Dr Avi Pillai, a North Lincolnshire GP, explains the importance of GP surgeries adopting EPaCCS across the area.

EPaCCS enables the recording and sharing of a patient’s care preferences and key details about their care at the end-of-life. In this section health and care organisations can download further information about the EPaCCS roll-out and access all training and on-boarding materials.

GP Connect

GP Connect allows GP practices and Integrated Urgent Care (NHS 111) to share and view GP practice clinical information and data between IT systems, quickly and efficiently. This will make sure patient medical information is available to clinicians when and where they need it, improving patient care.

The GP Connect programme is supporting the development of products which will enable different systems to communicate. In the first instance we will be using GP Connect to:

  • Enable NHS 111 (Yorkshire Ambulance Service) to book direct appointments with GP Practices and GP Record Access for Urgent Care Clinicians in NHS111 in read-only format.
  • Enable appointment booking and record sharing between GP practices within Primary Care Networks (PCNs).

We will continue to engage with you as additional functionality is added to GP Connect.

More information and videos can be found at:

Why are we doing this?

It will improve patient care. Currently when finishing a call to NHS 111, patients need to contact their practice to make an appointment if required.  Instead, using Appointment Management they can be booked immediately into an appointment by NHS 111, reducing the burden on practice admin and improving the patient experience.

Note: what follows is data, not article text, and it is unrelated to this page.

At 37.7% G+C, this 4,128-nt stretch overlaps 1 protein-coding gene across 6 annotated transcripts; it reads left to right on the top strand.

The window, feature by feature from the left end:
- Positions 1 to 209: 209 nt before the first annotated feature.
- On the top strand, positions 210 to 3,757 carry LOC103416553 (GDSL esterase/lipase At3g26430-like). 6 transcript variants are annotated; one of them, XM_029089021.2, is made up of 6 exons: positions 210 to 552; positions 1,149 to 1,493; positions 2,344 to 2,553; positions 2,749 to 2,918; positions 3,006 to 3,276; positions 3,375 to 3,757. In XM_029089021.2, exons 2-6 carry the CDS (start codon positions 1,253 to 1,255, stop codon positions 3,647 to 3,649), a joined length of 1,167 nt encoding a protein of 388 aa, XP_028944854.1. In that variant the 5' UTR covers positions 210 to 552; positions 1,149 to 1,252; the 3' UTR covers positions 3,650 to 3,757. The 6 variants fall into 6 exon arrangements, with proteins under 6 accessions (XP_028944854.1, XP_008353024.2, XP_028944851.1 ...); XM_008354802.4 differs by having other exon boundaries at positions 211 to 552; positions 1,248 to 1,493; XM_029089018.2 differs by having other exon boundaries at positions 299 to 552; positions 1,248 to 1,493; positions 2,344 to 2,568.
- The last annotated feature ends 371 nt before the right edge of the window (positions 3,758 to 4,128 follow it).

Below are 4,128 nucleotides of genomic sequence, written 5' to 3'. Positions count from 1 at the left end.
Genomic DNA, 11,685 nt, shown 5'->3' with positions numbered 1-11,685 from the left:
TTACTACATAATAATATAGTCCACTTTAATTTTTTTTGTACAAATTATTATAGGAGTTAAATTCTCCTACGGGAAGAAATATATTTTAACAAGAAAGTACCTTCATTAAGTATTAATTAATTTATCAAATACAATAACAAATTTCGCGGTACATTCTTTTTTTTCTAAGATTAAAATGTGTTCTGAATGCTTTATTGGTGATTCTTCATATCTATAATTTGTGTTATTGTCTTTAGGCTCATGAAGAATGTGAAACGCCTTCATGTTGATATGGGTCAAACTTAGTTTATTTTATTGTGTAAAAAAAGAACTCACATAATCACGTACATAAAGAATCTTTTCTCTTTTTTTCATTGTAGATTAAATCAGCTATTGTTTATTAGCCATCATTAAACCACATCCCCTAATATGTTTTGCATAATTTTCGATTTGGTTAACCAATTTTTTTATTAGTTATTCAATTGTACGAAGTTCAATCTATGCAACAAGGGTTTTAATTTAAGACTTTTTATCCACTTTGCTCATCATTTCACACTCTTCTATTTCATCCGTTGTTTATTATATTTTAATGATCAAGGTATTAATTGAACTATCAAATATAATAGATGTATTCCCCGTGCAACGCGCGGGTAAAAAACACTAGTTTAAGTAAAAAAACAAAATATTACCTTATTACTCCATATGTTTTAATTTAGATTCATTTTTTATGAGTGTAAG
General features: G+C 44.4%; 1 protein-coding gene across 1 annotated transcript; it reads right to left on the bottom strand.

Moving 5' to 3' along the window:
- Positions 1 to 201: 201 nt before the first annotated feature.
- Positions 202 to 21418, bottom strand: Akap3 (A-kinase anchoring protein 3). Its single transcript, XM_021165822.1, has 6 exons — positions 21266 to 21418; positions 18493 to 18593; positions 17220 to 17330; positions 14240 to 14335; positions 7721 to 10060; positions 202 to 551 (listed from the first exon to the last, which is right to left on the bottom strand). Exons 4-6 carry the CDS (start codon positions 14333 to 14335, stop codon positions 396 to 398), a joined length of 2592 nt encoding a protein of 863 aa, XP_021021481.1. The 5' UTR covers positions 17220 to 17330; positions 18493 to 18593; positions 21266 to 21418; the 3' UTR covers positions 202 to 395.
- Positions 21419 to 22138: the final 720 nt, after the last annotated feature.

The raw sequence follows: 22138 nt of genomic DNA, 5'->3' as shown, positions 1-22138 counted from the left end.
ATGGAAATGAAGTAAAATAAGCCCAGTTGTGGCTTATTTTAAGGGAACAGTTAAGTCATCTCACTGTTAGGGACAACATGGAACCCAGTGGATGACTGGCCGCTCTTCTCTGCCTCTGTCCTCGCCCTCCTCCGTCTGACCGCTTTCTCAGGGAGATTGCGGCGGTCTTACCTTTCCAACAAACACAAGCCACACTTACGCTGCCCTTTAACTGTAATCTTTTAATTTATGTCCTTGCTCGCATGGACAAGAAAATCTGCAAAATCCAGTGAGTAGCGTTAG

Making appointments available to NHS 111 is a national contractual requirement in the 2019/2020 GP Contract.  This system will help meet this contractual requirement.

It will also improve clinical experience. By being able to view a patient’s record, clinicians in NHS 111 can make a better decision about patient need, resulting in more appropriate action and referrals.

Guidance and audit requirements for General Medical Services contract

What is the Information Governance approach?

NHS Digital requires GP Practices to have been informed about what information will be shared using GP Connect and to provide an outline of the method for sharing information.

When you configure your Practice’s clinical system to enable the data sharing through GP Connect, this will be taken as your Practice’s agreement to the terms of the GP Connect Information Sharing Statement.

How can we configure our practice’s clinical system to enable GP Connect?

GP Connect in EMIS system guide

GP Connect in TPP SystmOne guide

These training guides provide detailed instructions on how to configure your EMIS or TPP SystmOne clinical systems to enable NHS 111 (Yorkshire Ambulance Service) to directly book appointments with Practices and for clinicians in NHS 111 to access a read-only view of a patient’s GP record.

More information

If you need further support, please contact your CCG’s Primary Care Lead or

Digital Inclusion Principles

The NHS, and the wider health and care system, is committed to delivering information and services digitally wherever appropriate.  For patients, digital health can mean better access to information and care, increased convenience, and more opportunities for greater control of their own health and shared care. For the health and care system digital health can mean more effective delivery of care, better outcomes and reduced costs. However National statistics show that many of the people who could most benefit from digital services are the least likely to be online.

The ‘Digital Inclusion Principles’ developed by the HCV Digital Inclusion Group are intended to be used as consistent guide and aid all HCV organisations when developing projects which may have a digital element. The principles are based on existing good practice (e.g. NHS Digital guidelines).

Find out more via our Digital Inclusion Strategy document.

Featured Programmes

To view all of our programmes click here.